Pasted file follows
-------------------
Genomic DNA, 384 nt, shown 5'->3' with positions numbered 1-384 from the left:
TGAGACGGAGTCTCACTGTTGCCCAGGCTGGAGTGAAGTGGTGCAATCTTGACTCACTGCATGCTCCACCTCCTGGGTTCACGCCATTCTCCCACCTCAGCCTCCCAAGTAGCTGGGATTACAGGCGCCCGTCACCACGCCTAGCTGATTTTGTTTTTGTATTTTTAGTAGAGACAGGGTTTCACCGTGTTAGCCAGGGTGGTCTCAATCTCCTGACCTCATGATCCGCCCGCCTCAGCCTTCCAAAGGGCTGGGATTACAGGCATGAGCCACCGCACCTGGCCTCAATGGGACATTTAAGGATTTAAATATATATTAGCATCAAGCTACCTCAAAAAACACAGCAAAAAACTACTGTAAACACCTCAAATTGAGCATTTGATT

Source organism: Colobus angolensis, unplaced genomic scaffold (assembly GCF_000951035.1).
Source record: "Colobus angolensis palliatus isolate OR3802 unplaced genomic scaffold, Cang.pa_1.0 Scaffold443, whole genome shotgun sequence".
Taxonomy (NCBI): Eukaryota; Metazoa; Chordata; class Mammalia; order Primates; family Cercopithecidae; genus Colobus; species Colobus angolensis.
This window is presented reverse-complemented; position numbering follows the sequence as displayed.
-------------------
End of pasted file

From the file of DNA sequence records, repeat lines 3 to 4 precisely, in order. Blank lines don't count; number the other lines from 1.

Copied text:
Source organism: Colobus angolensis, unplaced genomic scaffold (assembly GCF_000951035.1).
Source record: "Colobus angolensis palliatus isolate OR3802 unplaced genomic scaffold, Cang.pa_1.0 Scaffold443, whole genome shotgun sequence".